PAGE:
Finding texts that are high interest at an appropriate reading level is time consuming and let’s be honest, we don’t have a lot of time! I started pulling together a list of the resources I have been using to find texts. Then I began compiling a list of paired texts, which I’ll share with you shortly. Hope this saves someone out there some time!
Scholastic Magazines Digital Resources
We all love Scholastic Magazines but they can be expensive! The one I love most is $8.49 per student, which would be possible if there weren’t 25-32 kids in each class. Some teachers ask administration for money, others ask families to pitch in, and others dig into their own pockets to order school magazines. What most teachers don’t realize is that many of Scholastic Magazines’ Digital Resources are free…at least for the time being. Each magazine has its own website and most either say, “Subscribers Only” or “No login needed for a limited time.” I’ve been using these for over a year and they are FREE! Just click where it says either “Click here for digital resources,” “Subscribers click here,” or “Click for your digital issue.” The best part is, it’s not just Scholastic News. There are a ton of magazines that are appropriate and engaging for a diverse range of readers. Many resources are SMARTBoard ready and there are often PDFs available for download.
Checkout Scholastic Magazines and find the one that is right for your students. Find my personal favorites below.
I would also like to point out that Action magazine offers a growing library of differentiated articles. Yes you heard me! That means each article comes at three lexile levels, making it possible for you to incorporate differentiation into your classroom with ease. All students can read the same content at their level. The articles are high interest too! Here they are.
ReadWorks is a free site, but you do need to create a login and password. The good thing is that since I signed up, I have not gotten one email from them so it’s not one of those sites where you wish you hadn’t signed up!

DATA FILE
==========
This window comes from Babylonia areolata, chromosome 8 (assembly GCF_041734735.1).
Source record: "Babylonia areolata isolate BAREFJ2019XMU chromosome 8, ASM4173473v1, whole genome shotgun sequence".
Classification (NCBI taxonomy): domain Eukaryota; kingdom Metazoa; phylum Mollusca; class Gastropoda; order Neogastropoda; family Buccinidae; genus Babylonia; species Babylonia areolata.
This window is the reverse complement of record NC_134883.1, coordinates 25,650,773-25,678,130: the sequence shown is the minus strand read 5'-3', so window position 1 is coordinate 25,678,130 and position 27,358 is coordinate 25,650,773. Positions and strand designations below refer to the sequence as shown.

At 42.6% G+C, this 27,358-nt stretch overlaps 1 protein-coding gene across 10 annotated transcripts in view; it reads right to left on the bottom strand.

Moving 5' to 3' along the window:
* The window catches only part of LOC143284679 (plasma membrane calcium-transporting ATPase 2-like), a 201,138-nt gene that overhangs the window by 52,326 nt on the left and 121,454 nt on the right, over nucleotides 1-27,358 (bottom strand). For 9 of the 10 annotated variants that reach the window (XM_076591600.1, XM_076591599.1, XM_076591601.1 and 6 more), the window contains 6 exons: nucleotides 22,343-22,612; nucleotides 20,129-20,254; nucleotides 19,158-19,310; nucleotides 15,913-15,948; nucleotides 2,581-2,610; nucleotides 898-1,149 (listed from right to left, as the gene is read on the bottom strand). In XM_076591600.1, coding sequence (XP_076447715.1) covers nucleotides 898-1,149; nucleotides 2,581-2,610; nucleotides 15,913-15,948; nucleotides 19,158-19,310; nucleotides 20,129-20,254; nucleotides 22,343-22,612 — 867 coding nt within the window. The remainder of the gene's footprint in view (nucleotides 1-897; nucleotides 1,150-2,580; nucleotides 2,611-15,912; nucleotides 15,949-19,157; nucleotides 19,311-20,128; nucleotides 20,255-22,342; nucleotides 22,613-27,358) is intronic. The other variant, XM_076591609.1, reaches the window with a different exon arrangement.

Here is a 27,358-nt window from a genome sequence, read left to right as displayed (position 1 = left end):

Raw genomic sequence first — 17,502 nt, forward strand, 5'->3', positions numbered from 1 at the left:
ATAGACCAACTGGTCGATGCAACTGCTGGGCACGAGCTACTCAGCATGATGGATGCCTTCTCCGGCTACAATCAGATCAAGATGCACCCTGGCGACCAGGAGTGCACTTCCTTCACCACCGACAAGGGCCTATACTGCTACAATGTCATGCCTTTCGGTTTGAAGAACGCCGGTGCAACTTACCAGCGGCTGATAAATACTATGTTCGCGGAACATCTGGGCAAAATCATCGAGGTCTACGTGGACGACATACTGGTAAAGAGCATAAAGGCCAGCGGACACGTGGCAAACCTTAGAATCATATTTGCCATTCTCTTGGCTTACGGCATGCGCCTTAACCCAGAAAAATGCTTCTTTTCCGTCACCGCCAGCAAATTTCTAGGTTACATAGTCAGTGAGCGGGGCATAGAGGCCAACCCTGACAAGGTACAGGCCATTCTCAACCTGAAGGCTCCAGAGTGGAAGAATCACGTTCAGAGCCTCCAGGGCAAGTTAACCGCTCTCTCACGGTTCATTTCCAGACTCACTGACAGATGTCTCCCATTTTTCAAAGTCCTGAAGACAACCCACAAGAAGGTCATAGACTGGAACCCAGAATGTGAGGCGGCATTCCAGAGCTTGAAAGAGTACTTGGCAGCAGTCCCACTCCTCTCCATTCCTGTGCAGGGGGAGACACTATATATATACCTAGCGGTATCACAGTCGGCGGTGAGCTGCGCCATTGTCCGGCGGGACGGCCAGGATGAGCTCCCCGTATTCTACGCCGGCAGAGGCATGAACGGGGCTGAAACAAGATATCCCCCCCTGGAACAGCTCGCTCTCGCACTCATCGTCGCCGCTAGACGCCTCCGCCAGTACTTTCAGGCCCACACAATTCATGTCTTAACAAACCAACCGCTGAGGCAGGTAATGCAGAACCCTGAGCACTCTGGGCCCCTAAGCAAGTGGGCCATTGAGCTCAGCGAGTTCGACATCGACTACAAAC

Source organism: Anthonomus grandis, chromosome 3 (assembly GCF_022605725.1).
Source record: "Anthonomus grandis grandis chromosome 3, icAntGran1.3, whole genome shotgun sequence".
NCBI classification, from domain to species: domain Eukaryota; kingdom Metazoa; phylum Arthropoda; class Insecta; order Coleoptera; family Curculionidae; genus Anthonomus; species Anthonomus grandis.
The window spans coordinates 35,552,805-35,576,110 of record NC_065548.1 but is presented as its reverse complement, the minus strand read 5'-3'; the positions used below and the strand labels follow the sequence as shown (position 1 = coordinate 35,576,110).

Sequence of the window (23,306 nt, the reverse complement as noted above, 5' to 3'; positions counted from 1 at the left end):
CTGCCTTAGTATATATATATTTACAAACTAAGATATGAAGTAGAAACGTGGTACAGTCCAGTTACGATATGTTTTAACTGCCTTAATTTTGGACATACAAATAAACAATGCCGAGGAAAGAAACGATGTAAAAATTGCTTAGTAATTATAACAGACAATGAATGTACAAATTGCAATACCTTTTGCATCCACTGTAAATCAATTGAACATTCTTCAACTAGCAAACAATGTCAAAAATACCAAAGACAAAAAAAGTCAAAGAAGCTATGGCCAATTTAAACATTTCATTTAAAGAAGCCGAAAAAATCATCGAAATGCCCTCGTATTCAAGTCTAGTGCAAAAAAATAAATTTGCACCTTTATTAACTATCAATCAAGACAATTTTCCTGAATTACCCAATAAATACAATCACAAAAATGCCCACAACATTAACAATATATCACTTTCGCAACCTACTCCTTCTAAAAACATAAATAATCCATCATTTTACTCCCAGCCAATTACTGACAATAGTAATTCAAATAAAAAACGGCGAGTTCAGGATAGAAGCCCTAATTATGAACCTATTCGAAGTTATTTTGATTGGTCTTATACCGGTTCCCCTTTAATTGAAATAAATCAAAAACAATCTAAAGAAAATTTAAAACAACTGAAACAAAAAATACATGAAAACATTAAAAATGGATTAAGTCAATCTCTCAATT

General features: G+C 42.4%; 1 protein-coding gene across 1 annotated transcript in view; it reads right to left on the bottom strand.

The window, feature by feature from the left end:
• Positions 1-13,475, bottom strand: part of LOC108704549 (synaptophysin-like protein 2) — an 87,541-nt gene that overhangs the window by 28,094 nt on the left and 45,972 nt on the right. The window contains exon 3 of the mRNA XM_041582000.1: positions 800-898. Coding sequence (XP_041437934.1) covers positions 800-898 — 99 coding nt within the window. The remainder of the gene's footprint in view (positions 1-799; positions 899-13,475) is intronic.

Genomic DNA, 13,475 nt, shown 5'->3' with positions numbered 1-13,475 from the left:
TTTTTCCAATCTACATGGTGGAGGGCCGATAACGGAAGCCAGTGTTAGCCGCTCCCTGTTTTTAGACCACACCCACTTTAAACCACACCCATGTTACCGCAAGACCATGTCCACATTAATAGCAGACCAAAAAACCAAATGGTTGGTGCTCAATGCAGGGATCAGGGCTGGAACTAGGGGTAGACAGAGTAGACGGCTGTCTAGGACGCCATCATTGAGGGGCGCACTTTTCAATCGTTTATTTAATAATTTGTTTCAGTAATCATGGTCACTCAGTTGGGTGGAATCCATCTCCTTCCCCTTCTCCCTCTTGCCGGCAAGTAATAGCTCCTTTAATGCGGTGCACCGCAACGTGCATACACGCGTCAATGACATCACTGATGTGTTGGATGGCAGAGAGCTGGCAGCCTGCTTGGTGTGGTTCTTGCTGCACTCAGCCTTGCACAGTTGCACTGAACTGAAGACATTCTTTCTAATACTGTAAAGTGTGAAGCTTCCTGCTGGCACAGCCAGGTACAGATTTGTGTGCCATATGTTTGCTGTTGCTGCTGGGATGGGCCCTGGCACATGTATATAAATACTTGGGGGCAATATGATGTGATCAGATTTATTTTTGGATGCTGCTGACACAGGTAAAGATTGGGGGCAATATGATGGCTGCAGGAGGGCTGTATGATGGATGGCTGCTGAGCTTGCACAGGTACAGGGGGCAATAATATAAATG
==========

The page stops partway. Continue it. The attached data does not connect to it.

There are a ton of resources on ReadWorks but I only use it for the vast collection of non-fiction texts that it offers. If you click Non-Fiction Passages on the blue bar at the top of the page, it will take you to a library of texts. You can search by Grade, Skill/Strategy or Keyword. Every text has the lexile level listed for you.
Once you decide on a text, click it’s title. You can then choose to download a PDF of the passage as well as a PDF of questions designed to match the text. I create my own questions because I don’t feel that the questions always meet my target objective, but the questions are there if you want them. This site makes it easy to differentiate and to set up centers. Just click and print!
Sports Illustrated Kids
I recently stumbled across this article Do Athlete’s Deserve Millions? and I traced it back to its source, Sports Illustrated Kids. That particular article was from the Kid Reporter Blog but if you click on the News and Blogs section, you will find texts that might be helpful. I find it particularly useful when I am trying to peak the interest of a hesitant reader who LOVES sports. I usually just browse the sport categories on the right sidebar and choose a sport my students are interested in and browse.
This is the most recent of my resources. It is free to create an account and you get access to a variety of resources. What I find particularly useful is the text collection. If you click on Reading Fundamentals, you are taken to a page where you choose a grade level. Once you click into your grade level, click “Shared Texts” to download free texts. The texts are organized by grade level and genre. I am still getting to know the site, but it seems like a solid find. If you try it out, leave a comment and share about the quality of the texts!
I also often find myself pulling texts from:
National Geographic Kids
If you have other resources to share, please feel free to add to the list. I’ll publish a list of paired texts soon. Hope this helps someone out there.